Lhota called himself a "data driven person," noting that he had "sat at the table" when the NYPD crime tracking system CompStat was created. "The value of CompStat is not just the numbers, it's how it can transform a city," he said, noting how it can inform how and where police officers are deployed and pointing out that crime is down 93 percent in the Brooklyn neighborhood of Brownsville since 1994.

Asked why the city government still faces so many technological challenges in spite of Bloomberg's technologist background, Lhota said many New York City workers have the attitude that "we've never done it that way before." "That's exactly what drives me crazy about our government and why I like the idea that so many people are going to retire," he said, noting that it is now 30 years since Mayor Ed Koch was able to hire many city workers after coming out of the financial crisis. Lhota said that the Buildings Department's long licensing process is due to the union being unwilling to make changes. "We're going to have to work with the unions to make these changes," he said. "They are afraid of technology, they are literally afraid of it."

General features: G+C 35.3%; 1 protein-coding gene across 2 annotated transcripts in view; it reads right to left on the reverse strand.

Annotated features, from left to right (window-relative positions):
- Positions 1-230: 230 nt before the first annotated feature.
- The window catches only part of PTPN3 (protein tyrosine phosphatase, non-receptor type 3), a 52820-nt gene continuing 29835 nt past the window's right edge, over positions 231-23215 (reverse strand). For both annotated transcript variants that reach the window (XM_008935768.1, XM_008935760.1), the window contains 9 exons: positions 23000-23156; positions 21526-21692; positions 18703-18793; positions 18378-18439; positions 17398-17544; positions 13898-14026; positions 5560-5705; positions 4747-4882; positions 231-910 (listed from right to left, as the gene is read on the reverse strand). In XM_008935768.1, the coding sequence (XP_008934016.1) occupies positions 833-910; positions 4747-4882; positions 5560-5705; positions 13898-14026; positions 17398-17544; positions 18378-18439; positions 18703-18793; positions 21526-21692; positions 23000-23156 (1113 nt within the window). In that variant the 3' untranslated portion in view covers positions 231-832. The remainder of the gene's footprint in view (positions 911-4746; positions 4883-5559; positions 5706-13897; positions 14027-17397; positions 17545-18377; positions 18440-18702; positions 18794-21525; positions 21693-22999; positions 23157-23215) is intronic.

He said problems with the implementation of the new 911 system and the CityTime payroll system resulted from the mayor and City Hall letting agency heads determine their implementation. "I think it needs to be more centralized. I think IT needs to be centralized with a better function," he said. As mayor, he said he one of his first tasks would be to evaluate which agencies are using technology well and to analyze the work of the CIOs of those agencies, and be able to rank which agencies are making the best use of technology and match up that ranking with the most effective CIOs. He pointed to the Department of Finance as currently being technologically most advanced with all its work processes computerized and online.